HNI Compliance Advisor
Along with changing the face of health benefits, the Affordable Care Act also offers whistleblower protection to employees.
Public and private sector employees may report employer violations to OSHA and be entitled to protection from employer retaliation under health care reform.
2 Types of Protected Activity
There are two main types of employee activity that's protected as whistleblowing. An employer cannot retaliate against an employee for:
1.) Reporting an employer's alleged violation of Title I of the Affordable Care Act. Title I, in part, prohibits lifetime limits and health coverage exclusions because of pre-existing conditions. An employee also cannot be retaliated against for refusing to participate in any activity that violates Title I.
2.) Participating in a public health exchange. This includes receiving a health insurance tax credit or cost sharing reductions.
2 Ways to File a Complaint
To file a complaint, a whistleblower can:
1.) Visit or call a local OSHA office. Find a local OSHA office by calling 1-800-OSHA (6742) or by visiting www.whistleblowers.gov.
2.) Provide a written complaint. A written complaint can be filed by fax, email, hand delivered during office hours, or mailed.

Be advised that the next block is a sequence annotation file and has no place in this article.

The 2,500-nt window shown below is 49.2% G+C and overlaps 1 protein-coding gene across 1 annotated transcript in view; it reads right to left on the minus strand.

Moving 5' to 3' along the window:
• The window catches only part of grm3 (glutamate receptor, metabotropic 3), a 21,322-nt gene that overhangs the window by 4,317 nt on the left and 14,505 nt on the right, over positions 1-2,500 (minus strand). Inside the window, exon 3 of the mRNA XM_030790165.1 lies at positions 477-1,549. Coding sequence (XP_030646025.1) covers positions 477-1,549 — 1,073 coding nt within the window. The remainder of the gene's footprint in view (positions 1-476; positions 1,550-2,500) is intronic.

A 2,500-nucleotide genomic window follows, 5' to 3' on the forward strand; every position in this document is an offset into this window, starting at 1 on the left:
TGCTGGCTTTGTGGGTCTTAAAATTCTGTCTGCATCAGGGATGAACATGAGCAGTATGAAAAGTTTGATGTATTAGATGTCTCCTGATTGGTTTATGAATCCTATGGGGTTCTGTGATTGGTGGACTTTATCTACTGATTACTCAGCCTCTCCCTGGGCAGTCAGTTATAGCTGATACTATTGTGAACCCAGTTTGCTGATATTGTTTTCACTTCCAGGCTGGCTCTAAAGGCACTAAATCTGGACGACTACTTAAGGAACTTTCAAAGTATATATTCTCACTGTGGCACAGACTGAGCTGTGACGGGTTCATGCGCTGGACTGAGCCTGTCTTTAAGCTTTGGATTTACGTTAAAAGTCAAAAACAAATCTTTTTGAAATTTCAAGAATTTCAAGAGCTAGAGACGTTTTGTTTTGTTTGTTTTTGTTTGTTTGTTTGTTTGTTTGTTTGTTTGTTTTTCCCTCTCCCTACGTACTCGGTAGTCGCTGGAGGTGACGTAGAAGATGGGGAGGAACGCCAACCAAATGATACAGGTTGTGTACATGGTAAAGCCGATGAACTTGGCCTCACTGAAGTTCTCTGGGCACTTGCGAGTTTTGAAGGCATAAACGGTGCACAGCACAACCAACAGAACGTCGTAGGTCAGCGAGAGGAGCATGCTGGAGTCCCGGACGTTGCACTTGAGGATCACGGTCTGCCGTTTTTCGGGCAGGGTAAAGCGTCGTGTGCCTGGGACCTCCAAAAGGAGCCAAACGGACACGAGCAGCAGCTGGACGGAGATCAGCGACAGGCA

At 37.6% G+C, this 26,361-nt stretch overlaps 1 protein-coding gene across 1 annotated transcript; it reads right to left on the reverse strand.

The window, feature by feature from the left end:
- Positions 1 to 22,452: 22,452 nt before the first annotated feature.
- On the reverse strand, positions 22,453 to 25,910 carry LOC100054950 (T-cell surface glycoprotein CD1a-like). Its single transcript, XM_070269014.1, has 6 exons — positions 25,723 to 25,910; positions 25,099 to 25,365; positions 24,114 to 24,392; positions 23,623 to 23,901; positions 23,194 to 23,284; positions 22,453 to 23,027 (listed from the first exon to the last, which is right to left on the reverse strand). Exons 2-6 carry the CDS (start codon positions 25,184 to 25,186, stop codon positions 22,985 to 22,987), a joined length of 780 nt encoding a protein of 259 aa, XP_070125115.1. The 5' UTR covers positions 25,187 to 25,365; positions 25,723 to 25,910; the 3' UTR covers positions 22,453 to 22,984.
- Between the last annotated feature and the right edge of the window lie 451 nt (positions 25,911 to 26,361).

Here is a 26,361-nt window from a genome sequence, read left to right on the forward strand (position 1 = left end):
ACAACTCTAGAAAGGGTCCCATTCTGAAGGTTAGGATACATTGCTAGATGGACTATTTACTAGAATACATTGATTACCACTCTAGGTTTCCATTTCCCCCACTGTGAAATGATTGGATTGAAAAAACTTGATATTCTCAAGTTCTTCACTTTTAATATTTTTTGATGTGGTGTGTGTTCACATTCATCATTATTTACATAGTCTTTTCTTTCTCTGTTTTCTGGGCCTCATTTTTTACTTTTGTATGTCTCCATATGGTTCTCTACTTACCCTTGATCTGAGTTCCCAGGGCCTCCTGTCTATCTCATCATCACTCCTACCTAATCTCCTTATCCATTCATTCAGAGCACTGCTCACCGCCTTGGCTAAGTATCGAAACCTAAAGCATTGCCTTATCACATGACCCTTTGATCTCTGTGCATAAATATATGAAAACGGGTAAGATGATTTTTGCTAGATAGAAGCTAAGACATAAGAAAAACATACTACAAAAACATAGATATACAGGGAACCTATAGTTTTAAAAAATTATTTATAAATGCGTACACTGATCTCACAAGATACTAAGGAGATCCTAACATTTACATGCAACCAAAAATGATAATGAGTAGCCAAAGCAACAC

There is no required form for filing a whistleblower complaint, and a complaint can be filed in any language.
What Does Retaliation Look Like?
An OSHA fact sheet on the ACA whistleblower protection identifies the following employer actions as retaliatory:
- Firing or laying off
- Denying overtime or promotion
- Denying of benefits
- Failure to hire or rehire
- Making threats
- Reassignment affecting prospects for promotion
- Reducing pay or hours
If OSHA is convinced by the employee's evidence of retaliation and no settlement can be reached, OSHA will issue a final order. In the final order, the employer, as appropriate, must reinstate the whistleblower, pay back wages, restore benefits, and provide possible relief to make the employee whole.
How to Appeal
OSHA's findings become final order unless they are appealed within 30 days. The first appeal is before an administrative law judge of the Department of Labor. If either party is unhappy with results of the first appeal, the administrative law judge's decision can be appealed to the Department of Labor's Administrative Review Board.
A labor law expert can guide you through additional appeals, which could, although it is highly unlikely, go all the way to the U.S. Supreme Court. The bottom line is that OSHA has mechanisms in place to make sure investigations and final orders are made in a timely manner.